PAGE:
Kitchens for Listed Buildings

Designing for Historic Homes

Whether you live in a humble Victorian house, Georgian mansion or a Scottish castle. Finding the right kitchen style for your building is essential. Kitchen design is a very personal thing, especially when it comes to old homes. Some people prefer to complement the property's architectural style. While others don't mind having a more modern looking space.

Personally, I like the kitchen to sit in harmony with the building. If you take this route and if you choose your units correctly they shouldn't date. There's nothing worse than walking into a kitchen and it screens help I need a refurb! Although saying this, I've seen many period properties with ultra-modern extensions and in this instance, a modern kitchen looks perfect.

It’s difficult to know what to do about your kitchen, we all want mod cons but we like that period feel too. Nowadays, kitchens are the social centre of our homes. Sure, people had dinner parties 100 years ago, but food preparation was hidden behind closed doors and a job for the servants. Life is different now. We’re not embarrassed to invite our friends into the kitchen while we cook. In fact, that’s one of the best parts of preparing a meal. Cooking while a friend keeps you company, sipping a glass of wine!

We've put together some tips on what to look out for when designing for your historic home.

Fitted or un-fitted?

Traditionally a period kitchen was free-standing with practicle furniture pieces put together over several years. Today most people like a fitted kitchen, they are easily cleaned (no crumbs under the furniture) and you can fit more units in a smaller space.

With freestanding kitchens, the look is more relaxed, more individual, more original, and furniture can be moved around or even replaced if you find something that better. Old homes with their wonky walls can make fitting cabinets more difficult, whereas freestanding furniture works well.

Our top tip: Combine both ideas!

Fitting the cooking and washing-up areas works well (for practical reasons). Then  certain parts of the room can be 'period designed' these parts can either be freestanding kitchen units or even antiques. Or if your heart is set on a completely fitted kitchen, then you can design your units to look like freestanding pieces (but they can be fitted).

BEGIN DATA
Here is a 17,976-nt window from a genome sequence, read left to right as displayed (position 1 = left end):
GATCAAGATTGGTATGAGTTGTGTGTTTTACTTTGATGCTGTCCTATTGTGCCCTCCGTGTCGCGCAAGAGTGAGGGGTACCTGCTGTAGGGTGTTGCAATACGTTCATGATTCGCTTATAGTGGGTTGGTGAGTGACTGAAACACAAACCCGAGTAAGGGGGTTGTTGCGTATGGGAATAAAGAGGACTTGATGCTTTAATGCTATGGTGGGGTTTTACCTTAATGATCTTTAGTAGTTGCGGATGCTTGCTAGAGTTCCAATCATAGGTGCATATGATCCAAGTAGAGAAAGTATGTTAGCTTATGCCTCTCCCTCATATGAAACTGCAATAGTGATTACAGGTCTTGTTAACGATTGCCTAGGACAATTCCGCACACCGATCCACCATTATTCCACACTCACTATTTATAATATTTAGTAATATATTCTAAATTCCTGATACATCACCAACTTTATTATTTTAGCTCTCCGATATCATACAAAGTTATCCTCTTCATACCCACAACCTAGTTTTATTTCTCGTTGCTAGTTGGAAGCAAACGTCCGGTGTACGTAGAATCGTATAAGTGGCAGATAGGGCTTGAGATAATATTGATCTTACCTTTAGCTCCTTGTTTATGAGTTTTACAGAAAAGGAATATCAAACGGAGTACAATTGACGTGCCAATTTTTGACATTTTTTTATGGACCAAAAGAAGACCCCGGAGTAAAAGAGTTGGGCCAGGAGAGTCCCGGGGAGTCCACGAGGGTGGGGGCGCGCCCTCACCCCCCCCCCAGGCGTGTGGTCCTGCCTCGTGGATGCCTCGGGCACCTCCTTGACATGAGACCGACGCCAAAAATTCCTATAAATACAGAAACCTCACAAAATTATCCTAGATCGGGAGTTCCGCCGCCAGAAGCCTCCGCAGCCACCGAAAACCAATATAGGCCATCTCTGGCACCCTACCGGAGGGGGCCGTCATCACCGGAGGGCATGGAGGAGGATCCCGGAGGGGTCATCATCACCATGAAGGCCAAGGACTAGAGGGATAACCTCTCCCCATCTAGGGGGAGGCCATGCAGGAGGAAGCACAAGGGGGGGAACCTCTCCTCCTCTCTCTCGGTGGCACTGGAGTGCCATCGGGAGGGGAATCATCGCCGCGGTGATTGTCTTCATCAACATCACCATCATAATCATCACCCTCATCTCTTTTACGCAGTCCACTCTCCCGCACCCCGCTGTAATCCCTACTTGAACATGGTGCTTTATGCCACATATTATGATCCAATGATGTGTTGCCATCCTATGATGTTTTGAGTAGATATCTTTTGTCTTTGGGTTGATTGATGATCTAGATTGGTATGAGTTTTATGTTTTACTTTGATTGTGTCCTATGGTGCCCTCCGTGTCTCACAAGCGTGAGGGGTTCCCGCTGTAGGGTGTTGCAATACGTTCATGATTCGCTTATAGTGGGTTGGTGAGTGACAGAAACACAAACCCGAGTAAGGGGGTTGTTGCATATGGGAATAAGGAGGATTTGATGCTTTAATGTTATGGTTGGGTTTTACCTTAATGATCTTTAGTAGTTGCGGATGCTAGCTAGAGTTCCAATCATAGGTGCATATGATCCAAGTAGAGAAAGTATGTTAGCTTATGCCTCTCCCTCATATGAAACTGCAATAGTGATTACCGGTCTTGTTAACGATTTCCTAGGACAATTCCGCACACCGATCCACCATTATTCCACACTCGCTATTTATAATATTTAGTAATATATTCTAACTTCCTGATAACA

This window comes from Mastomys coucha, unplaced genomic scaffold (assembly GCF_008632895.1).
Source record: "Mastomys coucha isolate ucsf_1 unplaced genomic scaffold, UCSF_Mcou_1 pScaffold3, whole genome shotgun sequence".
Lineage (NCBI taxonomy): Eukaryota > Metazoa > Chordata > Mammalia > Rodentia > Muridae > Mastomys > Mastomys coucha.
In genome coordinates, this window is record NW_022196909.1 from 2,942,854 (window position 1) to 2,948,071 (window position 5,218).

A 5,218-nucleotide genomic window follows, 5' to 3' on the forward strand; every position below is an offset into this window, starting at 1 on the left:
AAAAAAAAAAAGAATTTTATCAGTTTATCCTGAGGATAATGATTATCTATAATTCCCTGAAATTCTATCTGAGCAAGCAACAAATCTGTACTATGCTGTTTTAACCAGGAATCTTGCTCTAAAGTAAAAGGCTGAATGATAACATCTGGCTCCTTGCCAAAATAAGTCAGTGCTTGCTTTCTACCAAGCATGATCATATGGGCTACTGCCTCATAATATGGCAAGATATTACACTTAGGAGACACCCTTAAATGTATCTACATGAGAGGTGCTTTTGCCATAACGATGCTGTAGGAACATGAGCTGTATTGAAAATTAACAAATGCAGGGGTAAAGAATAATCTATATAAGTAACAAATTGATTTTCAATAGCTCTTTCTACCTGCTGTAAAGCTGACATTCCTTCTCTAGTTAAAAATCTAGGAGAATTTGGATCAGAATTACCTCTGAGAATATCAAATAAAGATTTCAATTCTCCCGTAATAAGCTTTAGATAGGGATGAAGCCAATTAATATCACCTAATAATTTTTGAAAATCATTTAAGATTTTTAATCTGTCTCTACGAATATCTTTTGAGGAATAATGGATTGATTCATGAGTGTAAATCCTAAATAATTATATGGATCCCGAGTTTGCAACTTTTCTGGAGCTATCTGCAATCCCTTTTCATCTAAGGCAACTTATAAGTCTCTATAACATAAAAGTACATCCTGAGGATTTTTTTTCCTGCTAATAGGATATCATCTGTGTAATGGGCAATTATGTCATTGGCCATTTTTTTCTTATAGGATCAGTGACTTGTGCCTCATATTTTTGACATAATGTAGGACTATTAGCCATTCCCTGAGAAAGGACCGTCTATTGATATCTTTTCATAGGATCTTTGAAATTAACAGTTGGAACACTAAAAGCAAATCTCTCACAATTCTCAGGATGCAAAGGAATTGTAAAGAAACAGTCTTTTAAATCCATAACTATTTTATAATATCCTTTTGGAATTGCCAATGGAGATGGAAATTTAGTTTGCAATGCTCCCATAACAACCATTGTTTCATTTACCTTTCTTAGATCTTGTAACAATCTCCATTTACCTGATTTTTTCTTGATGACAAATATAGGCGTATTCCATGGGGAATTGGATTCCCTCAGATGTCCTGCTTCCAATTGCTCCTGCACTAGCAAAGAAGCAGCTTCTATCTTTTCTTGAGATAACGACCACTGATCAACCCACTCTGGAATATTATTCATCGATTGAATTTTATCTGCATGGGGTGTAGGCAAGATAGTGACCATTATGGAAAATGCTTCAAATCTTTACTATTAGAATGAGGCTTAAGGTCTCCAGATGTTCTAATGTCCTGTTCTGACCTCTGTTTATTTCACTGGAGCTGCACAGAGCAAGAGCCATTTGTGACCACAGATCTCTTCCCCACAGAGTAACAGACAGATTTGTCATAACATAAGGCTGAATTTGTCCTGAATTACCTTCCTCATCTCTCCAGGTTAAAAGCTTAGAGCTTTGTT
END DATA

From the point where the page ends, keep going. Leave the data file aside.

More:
painted kitchen units

Mix and match

As I said before, many kitchens in historic buildings have been developed over time. In the past it was expensive to recreate paint colours, so many pieces of  furniture were painted in colours they had on hand. Or simply left as wood. 

Our top tip: Use different colours.

One colour for all cabinets came in when we started to mass produce kitchen units. Even If you would like to keep your kitchen uniformed, pick out an island or table in a different colour. 

bad kitchen design

Long runs

Long runs of units are a big no-no, yes they are practicle, but deadly modern. Even worse is the caravan look where we follow this with a matching run of top units. Sorry, OK for a modern kitchen but its just not period.

Top tip: Think about the design.

Focus on each section and design it with care.

Kitchen Cabinet Styles

Cabinet detail

At The White Kitchen Company we like to design with classic and timeless styles. We create most of our historic looks using our Shaker Kitchen style (simple basic units) and also our period English beaded cabinets

Laundry rooms

Appliances

I've always lived in listed buildings and one of my dislikes in a kitchen is appliances. Now, I'm not talking about cookers and sinks as they can 'add' to the room. But washing machines and tumble driers, these items I think should be tucked away from sight. I have such a phobia about them, I even dislike them in utility rooms, which is weird. 

When I design a period utility room I think of a old wash-house, scullery or an old boot room. These rooms can be absolutely gorgeous and a credit to a listed building. 

Larder cupboards

Larders

I love larders! Two of my homes had their original larders, but recently I designed a kitchen which didn't have one. Fortunately I was able to squeeze one in at the end of a utility area. A simple 'plank' wood wall and door sectioned off a tiny area which surprisingly made a great larder and felt much larger than expected. 

If you haven't the space for a traditional larder, then you can add a full length larder cabinet or a worktop pantry cupboard to your period kitchen design. 

If you have a listed building and would like help designing an appropriate period kitchen. Give us a call, we are always on hand to help.

 

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Paula Carter
Paula Carter

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